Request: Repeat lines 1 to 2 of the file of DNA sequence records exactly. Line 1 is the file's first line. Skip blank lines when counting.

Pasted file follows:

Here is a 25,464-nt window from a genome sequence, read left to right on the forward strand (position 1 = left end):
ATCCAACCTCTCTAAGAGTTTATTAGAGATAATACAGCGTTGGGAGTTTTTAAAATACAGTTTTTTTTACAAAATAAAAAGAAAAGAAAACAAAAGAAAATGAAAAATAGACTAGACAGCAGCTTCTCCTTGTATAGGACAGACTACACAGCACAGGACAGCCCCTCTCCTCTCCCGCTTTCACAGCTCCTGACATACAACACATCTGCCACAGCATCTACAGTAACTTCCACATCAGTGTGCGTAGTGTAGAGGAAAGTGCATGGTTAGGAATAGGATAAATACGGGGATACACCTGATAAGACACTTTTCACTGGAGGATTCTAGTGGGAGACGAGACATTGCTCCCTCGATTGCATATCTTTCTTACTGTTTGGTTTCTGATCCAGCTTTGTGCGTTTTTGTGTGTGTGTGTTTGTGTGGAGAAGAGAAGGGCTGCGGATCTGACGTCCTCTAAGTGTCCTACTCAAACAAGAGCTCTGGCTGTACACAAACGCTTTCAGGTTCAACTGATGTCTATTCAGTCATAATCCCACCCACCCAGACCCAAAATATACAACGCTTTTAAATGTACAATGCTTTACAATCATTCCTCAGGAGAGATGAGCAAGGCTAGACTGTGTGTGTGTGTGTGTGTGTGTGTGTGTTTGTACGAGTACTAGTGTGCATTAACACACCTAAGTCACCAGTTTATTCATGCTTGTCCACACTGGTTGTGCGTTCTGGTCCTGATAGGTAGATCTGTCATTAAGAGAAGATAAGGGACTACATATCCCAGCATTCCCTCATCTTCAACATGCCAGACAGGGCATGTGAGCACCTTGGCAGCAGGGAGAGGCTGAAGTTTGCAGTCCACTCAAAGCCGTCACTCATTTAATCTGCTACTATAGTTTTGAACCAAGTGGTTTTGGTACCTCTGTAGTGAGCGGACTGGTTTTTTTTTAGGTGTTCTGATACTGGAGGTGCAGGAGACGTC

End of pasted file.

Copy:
Here is a 25,464-nt window from a genome sequence, read left to right on the forward strand (position 1 = left end):
ATCCAACCTCTCTAAGAGTTTATTAGAGATAATACAGCGTTGGGAGTTTTTAAAATACAGTTTTTTTTACAAAATAAAAAGAAAAGAAAACAAAAGAAAATGAAAAATAGACTAGACAGCAGCTTCTCCTTGTATAGGACAGACTACACAGCACAGGACAGCCCCTCTCCTCTCCCGCTTTCACAGCTCCTGACATACAACACATCTGCCACAGCATCTACAGTAACTTCCACATCAGTGTGCGTAGTGTAGAGGAAAGTGCATGGTTAGGAATAGGATAAATACGGGGATACACCTGATAAGACACTTTTCACTGGAGGATTCTAGTGGGAGACGAGACATTGCTCCCTCGATTGCATATCTTTCTTACTGTTTGGTTTCTGATCCAGCTTTGTGCGTTTTTGTGTGTGTGTGTTTGTGTGGAGAAGAGAAGGGCTGCGGATCTGACGTCCTCTAAGTGTCCTACTCAAACAAGAGCTCTGGCTGTACACAAACGCTTTCAGGTTCAACTGATGTCTATTCAGTCATAATCCCACCCACCCAGACCCAAAATATACAACGCTTTTAAATGTACAATGCTTTACAATCATTCCTCAGGAGAGATGAGCAAGGCTAGACTGTGTGTGTGTGTGTGTGTGTGTGTGTGTTTGTACGAGTACTAGTGTGCATTAACACACCTAAGTCACCAGTTTATTCATGCTTGTCCACACTGGTTGTGCGTTCTGGTCCTGATAGGTAGATCTGTCATTAAGAGAAGATAAGGGACTACATATCCCAGCATTCCCTCATCTTCAACATGCCAGACAGGGCATGTGAGCACCTTGGCAGCAGGGAGAGGCTGAAGTTTGCAGTCCACTCAAAGCCGTCACTCATTTAATCTGCTACTATAGTTTTGAACCAAGTGGTTTTGGTACCTCTGTAGTGAGCGGACTGGTTTTTTTTTAGGTGTTCTGATACTGGAGGTGCAGGAGACGTC